After presenting at a conference recently I had the opportunity to read the evaluations attendee's wrote about my presentation. One attendee suggested that I not assume that participants know the terminology I am using and then went on to list a few terms I used during the presentation that she had never heard before.
Those of us who are trained in performance based teaching sometimes forget where we came from and forget that while we are on that path most of our world language colleagues are not and haven't yet heard "the message." Our job is forge ahead in the journey, evangelize for our cause as well as train others along the way. So, this post is dedicated to that brave teacher who reminded me not to assume to much.
Acquisition - Or language acquisition, is the term used that now replaces "language learning" because it implies that language is a skill rather than information, thus how we teach language must be different than we have in the past. Learners acquire language that they employ to communicate with others.
Assessment - A tool we use to evaluate what language students have acquired, their proficiency level, and/or their ability to perform specific tasks using the target language. Assessment is not a traditional test, rather a communicative scenario created to observe how a student performs using the target language.
Backwards Design - A strategy developed by Wiggins and McTighe in which all instruction is planned by first deciding what outcomes are desired, developing the assessment to evaluate those outcomes and then the instruction that would be necessary to prepare for that assessment.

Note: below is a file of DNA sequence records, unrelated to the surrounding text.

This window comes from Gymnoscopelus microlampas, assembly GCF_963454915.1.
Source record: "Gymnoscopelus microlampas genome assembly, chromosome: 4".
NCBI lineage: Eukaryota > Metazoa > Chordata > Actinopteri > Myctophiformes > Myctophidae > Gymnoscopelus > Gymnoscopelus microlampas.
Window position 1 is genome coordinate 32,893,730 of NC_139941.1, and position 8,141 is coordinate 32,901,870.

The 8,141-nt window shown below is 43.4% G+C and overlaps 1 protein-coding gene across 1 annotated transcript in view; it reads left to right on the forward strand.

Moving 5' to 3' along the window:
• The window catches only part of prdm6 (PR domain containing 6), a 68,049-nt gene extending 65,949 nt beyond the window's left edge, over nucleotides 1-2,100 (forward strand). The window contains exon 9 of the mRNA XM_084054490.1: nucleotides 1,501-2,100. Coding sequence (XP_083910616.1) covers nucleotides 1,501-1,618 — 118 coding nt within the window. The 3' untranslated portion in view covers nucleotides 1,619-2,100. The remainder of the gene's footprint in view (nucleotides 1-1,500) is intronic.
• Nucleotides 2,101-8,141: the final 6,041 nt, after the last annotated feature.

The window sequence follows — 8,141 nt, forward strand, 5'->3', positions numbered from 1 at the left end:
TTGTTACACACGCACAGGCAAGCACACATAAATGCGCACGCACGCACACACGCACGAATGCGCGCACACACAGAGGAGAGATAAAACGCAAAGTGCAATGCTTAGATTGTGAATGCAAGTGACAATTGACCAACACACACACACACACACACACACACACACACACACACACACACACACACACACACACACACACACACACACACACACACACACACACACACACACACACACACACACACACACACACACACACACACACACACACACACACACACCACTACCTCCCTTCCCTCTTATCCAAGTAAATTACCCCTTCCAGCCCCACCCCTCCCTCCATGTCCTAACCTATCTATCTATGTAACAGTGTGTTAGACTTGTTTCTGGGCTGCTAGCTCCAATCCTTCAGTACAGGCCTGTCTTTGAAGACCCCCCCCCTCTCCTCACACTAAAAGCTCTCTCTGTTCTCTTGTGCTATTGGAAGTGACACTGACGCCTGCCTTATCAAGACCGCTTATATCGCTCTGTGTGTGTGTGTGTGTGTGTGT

Comprehensible Input - A strategy used to teach vocabulary in such a way that students can understand it without needing glossing, translation or vocabulary lists. Methods can include using visuals or non-linguistic representations, Total Physical Response (TPR), texts to read, audio to listen to, strategic pairing of vocabulary, and use of cognates. Comprehensible input is often referred to as "C.I."
Legacy Practices - Methods, practices and strategies used in traditional language instruction such as teaching grammar in isolation, using vocabulary lists, conjugation charts and more.
Proficiency (language proficiency) - A student's ability to use the target language to communicate with others, problem-solve and/or meet his/her needs without any support from an outside source.
Target Language - The new language being taught to and expected from a student in a language class.
TPRS - Total Physical Response Storytelling or Teaching Proficiency through Reading and Storytelling. This blog article was my source for understanding the term better.
Traditional - The description of language instruction prior to the trend of using performance based teaching methods. The traditional language class is teacher centered and textbook driven, largely based on grammar instruction and drills and rarely invites students to speak the language themselves.
(n.) A special place where we remember that students are humans that need to feel loved and important, where their achievements are celebrated every day and where we learn Spanish along the way!
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